Guys, I cracked the recipe for Hummingbird Bakery red velvet cupcakes.
Admittedly, there wasn’t much cracking to be done. Recall that the sea-level recipe for Hummingbird Bakery red velvet cupcakes worked perfectly fine at high-altitude; the only problem was that these cupcakes had wrinkly, old-man tops instead of the smooth, good-looking cupcake tops they would have had at sea-level. I tried altering the amount of baking soda in the recipe several times, but these attempts yielded cupcakes that were inferior in flavor.
Finally, I threw down the towel and accepted that the sea-level recipe was perfectly fine for high-altitudes. I begrudgingly remade the sea-level recipe to see if the results would be consistent; to my surprise, I was awarded with smoother cupcake tops.
I decided that I may have overmixed my first batch of red velvet cupcakes; overmixing leads to too many air bubbles in baked goods, and these air bubbles expand in the heat. Too many of them causes baked goods to be bloated. So I followed the sea-level recipe again, this time creaming the butter and sugar together for 3 minutes instead of the usual 5 minute creaming process recommended by the Hummingbird Bakery.
These were the results:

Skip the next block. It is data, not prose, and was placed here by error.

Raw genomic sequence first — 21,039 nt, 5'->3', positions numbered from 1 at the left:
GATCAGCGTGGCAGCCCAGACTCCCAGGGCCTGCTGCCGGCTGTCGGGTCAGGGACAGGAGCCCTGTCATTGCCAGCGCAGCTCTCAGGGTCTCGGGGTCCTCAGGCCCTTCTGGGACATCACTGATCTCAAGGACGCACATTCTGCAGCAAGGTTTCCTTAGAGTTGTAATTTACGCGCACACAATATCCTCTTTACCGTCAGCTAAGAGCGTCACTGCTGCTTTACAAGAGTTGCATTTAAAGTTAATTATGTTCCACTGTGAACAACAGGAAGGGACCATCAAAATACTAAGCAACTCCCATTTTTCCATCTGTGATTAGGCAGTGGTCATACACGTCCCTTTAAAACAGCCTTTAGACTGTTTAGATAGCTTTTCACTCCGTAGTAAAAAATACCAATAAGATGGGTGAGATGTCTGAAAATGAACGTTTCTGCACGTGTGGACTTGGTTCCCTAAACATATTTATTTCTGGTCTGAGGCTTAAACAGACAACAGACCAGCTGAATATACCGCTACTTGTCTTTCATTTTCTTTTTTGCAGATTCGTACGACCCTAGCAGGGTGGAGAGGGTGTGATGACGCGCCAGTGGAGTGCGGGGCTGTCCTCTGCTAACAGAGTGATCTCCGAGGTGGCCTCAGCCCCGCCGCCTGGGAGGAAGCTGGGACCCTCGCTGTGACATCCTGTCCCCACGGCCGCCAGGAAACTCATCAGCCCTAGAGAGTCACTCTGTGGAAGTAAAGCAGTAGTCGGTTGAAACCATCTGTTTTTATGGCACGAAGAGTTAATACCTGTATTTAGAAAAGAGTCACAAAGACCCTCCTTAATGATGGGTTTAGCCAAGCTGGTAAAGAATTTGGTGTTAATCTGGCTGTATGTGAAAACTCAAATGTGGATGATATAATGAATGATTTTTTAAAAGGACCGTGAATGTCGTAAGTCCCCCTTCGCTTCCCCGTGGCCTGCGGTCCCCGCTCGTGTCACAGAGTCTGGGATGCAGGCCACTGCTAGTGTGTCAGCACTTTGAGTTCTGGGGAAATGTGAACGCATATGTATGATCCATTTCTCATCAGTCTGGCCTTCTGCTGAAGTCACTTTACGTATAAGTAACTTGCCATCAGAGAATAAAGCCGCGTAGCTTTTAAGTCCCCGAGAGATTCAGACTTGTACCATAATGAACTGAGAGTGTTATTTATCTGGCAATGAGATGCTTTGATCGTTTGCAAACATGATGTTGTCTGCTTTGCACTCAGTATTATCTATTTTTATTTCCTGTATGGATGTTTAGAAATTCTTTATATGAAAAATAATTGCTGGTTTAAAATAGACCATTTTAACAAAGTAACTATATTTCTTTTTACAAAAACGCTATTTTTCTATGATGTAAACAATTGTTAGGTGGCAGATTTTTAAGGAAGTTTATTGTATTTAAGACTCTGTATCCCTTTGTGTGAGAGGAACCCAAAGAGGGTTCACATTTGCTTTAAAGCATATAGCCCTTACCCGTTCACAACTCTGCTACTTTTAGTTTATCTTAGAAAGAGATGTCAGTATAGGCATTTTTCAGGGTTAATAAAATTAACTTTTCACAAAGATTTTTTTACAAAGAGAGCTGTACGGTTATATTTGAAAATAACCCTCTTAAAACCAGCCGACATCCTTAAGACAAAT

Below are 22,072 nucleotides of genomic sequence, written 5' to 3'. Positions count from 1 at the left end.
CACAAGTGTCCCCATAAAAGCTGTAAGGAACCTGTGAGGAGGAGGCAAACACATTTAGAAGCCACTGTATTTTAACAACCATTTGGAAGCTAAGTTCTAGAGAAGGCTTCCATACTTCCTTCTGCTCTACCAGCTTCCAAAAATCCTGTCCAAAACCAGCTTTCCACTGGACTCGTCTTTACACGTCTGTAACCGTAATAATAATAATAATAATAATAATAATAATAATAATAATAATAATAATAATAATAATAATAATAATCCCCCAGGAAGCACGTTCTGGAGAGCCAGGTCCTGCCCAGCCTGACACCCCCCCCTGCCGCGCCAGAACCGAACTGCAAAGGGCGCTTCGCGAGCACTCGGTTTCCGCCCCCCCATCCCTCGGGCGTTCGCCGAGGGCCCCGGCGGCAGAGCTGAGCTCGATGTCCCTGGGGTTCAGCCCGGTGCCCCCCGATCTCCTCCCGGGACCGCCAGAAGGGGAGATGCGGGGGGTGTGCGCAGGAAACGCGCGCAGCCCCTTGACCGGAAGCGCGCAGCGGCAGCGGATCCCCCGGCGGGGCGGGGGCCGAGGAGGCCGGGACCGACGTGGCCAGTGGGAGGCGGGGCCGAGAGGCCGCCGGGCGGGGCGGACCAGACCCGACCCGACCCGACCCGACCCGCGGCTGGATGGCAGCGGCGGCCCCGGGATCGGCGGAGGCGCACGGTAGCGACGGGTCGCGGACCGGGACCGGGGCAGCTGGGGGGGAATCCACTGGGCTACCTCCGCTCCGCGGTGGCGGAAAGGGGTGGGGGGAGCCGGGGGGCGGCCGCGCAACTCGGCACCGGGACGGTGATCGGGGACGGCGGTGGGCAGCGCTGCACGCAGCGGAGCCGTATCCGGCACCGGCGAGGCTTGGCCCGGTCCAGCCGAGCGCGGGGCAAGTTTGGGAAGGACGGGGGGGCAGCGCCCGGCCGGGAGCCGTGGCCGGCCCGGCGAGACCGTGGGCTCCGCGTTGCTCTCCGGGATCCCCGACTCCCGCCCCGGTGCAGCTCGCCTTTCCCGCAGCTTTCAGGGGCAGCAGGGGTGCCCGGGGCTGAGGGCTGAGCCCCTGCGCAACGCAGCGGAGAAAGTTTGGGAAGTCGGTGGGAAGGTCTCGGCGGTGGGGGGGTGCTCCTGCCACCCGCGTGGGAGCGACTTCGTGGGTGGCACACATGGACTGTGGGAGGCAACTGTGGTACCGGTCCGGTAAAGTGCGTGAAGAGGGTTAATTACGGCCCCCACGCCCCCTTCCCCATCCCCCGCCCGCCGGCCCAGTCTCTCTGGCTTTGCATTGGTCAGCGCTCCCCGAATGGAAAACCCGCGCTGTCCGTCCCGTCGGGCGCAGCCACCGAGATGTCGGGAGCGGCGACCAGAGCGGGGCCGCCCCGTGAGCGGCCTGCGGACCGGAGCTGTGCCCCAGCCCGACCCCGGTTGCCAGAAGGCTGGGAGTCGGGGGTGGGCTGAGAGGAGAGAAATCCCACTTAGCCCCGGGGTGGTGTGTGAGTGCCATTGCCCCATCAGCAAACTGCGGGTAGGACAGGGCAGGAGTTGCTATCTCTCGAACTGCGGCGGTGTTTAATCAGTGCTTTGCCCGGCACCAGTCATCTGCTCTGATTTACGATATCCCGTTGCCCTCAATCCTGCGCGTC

The Amended 3-Minute Cream
Wa-hey! Not bad, eh? They look as smooth as the red velvet cupcakes I made at sea-level.
If you look closely at the photo above, you’ll notice that the cupcakes in the pink cupcake cases are bigger than the cupcakes in the yellow cupcake cases. This was done on purpose. My first attempt had resulted in cupcakes that had bloated tops:
Since I use a 1-tablespoon cookie scoop to ensure that all my cupcakes are the same size, I decided to experiment with different amounts of batter quantities in the cupcake cases. This time around, I filled the pink cases with 2 tablespoons of batter, while the yellow were only filled with 1 1/2 tablespoons.
These were the results:
To be honest, I much prefer the cupcake to the left with 2 tablespoons of batter. It had a slightly better texture — definitely more moist than the cupcake to the right with only 1 1/2 tablespoons of batter. Sure, although its top is slightly more bloated, the cake clears the case — making it significantly easier to frost. Frosting cupcakes when the cake doesn’t clear the case (as depicted by the cupcake to the right) is a hassle — I usually end up accidentally taking part of the case off as I try and spread the frosting evenly.
Perhaps a good compromise would be filling the cases up with 1 3/4 tablespoons of batter, yes? Either way, phew. I’m glad this recipe is cracked! I never thought I’d say this, but I was starting to get sick of eating all those red velvet cupcakes!
Stay tuned for the final, official recipe for my next post!